The Shining by Stephen King

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“What you got, son, I call it shinin on, the Bible calls it having visions, and there’s scientists that call it precognition. I’ve read up on it, son. I’ve studied on it. They all mean seeing the future.”

It’s an oldie, but boy is it a goodie. I have always known the reputation of Stephen King as a mastermind of horror. While I’ve seen the movie version, I have to admit this is my first encounter with the horror genius that is Stephen King. Maybe it’s because my mother imbued in me a true sense and respect for King’s ability in his genre that it was only recently that I decided I was enough of an adult to make a leap into the dark swimming pool of his work. And after that decision was made, what better novel to start with than The Shining? I was certainly not disappointed.

Jack Torrence, a struggling writer, has found the perfect creative get-away and way to provide for his struggling family as the caretaker of the infamous Overlook hotel nestled away in the mountains of Colorado. For the entire winter he, his wife Wendy and their young son Danny will be the only inhabitants of a hotel that is known for grand parties and famous guests. But this hotel has a darker side as well, infested by the memories of gangsters, murder and death, and all of these forces will be drawn to Danny. Dick Hallorann, the Overlook’s head chef, recognizes that Danny possesses a unique ability, much like his own talent, and it is Dick who warns Danny that there are places within the Overlook that will take a dangerous liking to his “shining”. The Overlook ultimately does so by praying on Jack’s weaknesses and, combined with regrets and memories from the past, turn a loving father into a horrendous face that is unrecognizable.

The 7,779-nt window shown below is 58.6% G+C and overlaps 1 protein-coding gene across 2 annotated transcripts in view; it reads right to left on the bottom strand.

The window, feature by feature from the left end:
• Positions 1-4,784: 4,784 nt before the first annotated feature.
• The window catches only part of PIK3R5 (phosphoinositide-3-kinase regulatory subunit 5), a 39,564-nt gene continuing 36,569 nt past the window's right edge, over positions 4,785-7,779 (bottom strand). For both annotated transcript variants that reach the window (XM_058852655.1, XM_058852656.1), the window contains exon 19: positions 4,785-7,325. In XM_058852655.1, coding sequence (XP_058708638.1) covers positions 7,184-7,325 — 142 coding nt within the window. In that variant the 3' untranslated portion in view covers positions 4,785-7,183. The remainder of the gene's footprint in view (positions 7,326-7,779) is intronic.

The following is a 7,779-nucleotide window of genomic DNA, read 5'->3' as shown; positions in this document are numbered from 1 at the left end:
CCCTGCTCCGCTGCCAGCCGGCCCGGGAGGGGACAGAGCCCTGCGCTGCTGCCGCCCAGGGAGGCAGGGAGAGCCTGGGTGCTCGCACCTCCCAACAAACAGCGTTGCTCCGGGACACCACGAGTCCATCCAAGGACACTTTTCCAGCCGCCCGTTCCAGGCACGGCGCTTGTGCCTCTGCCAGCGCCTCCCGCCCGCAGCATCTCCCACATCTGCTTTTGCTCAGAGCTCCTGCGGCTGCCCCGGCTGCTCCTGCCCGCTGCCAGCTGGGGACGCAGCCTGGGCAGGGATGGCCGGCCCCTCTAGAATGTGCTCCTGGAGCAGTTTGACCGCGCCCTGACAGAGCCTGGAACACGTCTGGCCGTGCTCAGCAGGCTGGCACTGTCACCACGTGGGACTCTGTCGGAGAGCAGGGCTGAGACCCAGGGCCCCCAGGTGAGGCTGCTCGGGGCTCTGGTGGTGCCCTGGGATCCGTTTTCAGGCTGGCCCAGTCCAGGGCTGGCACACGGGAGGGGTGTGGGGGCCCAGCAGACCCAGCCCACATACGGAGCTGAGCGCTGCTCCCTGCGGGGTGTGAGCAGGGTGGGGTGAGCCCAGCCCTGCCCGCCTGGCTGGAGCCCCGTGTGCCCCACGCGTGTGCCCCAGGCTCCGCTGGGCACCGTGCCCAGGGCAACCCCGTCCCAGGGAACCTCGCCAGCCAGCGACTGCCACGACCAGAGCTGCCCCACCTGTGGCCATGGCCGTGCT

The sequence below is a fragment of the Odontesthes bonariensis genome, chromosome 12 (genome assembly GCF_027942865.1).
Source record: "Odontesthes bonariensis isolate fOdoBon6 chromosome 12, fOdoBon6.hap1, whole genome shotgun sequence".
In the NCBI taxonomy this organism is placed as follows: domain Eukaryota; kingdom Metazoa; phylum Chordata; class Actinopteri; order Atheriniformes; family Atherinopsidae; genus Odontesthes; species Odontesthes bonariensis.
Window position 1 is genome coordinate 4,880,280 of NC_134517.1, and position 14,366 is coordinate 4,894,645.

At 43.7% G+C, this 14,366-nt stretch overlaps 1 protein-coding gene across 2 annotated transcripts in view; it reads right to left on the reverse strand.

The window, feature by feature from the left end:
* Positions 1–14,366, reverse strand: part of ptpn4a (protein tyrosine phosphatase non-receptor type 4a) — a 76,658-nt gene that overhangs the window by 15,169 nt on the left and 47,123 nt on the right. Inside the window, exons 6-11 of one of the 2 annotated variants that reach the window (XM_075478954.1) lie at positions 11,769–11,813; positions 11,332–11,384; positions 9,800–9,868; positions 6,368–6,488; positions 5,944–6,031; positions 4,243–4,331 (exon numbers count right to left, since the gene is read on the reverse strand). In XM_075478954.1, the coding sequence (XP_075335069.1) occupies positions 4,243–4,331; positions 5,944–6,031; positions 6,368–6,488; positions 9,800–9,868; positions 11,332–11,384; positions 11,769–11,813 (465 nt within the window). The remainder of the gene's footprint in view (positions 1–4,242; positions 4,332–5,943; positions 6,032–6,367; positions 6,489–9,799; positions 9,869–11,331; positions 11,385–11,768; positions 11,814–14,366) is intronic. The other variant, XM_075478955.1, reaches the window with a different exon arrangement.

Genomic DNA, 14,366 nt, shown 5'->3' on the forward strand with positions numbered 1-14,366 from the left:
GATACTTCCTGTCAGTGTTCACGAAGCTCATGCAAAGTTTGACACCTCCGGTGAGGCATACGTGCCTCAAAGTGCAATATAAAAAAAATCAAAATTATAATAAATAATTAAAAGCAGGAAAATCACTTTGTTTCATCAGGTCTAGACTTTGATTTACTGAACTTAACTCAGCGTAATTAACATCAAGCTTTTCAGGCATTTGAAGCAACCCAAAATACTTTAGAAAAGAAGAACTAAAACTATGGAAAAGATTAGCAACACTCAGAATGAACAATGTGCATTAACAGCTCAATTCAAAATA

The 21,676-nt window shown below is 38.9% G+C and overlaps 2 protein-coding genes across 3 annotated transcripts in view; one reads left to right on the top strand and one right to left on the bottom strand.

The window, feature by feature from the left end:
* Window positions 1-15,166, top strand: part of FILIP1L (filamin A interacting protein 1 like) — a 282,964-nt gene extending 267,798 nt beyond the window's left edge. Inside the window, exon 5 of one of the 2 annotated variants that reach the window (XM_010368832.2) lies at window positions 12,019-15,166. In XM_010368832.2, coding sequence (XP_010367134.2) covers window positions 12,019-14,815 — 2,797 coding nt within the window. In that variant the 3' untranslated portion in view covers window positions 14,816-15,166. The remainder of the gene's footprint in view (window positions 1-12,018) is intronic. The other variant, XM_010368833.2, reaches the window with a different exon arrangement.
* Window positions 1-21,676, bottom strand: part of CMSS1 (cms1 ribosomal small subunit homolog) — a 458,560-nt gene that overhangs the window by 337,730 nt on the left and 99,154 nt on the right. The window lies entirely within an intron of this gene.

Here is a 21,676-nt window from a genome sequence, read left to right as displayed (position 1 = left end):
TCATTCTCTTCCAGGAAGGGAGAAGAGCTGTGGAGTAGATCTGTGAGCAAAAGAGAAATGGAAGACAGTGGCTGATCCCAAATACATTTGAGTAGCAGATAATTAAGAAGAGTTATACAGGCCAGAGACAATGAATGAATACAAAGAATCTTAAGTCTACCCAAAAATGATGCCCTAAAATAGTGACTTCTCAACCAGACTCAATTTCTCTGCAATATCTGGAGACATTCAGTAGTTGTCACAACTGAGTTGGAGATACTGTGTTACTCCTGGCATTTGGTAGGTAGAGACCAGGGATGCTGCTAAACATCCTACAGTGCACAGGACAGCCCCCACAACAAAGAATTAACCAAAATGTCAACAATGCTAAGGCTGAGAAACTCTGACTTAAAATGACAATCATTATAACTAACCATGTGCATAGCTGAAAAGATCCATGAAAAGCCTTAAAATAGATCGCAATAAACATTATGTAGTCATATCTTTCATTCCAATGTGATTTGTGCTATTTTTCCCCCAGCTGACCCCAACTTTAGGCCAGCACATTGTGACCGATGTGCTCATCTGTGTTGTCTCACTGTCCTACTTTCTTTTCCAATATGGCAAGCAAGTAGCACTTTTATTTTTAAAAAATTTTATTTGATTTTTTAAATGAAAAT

King can certainly weave an intricate tale of horror. It’s a different kind of horror however, not the kind that is bathed in the gore that is so common in modern day movies and entertainment, but one that is based on suspense and psychological fright. The fact that  a child is at the center of the story creates a sense of vulnerability that is compounded by the other assortment of emotions the Overlook causes within this small family.

The history of the Overlook was intriguing and King takes advantage of that curiosity that many people likely have when climbing into a bed in a hotel and wonder how many (and what kind of) people have slept in the very same bed before they have. However, he takes it beyond that common query and questions what can be left beyond in locations by the passing of time and the events that have taken place there. It’s always been an interesting concept that tragic events may leave behind some manner of energy that imprints a place with those negative occurrences. It seems to be a core theory of the paranormal field and in the case of the Overlook, it is a hotel with such an extensive history, most of which is negative, that the presence of a sensitive individual breathes life back into shocking memories.

The book, to me, at its core was about demons; personal, past, present, real. Having been originally published in 1977, this modern day edition came with a foreword written by King in which he acknowledges that the novel was that much scarier in his mind because the evil that shines through in the story is due to the hotel, but also because of the experiences and person that Jack is. In some ways, The Shining forces us to acknowledge that not all evil can be squarely blamed on the paranormal and that much of it is of a human making. There’s no doubt that Danny’s presence strengthens the activity within the Overlook and that these paranormal experiences are real. However, the reader is forced to wonder if things would have been different if Jack had not been so flawed to begin with, had not been abused himself as a child, had not become an alcoholic as an adult. Just as Danny’s precognition feeds the ghosts of the Overlook, the Overlook fed off of Jack’s character flaws.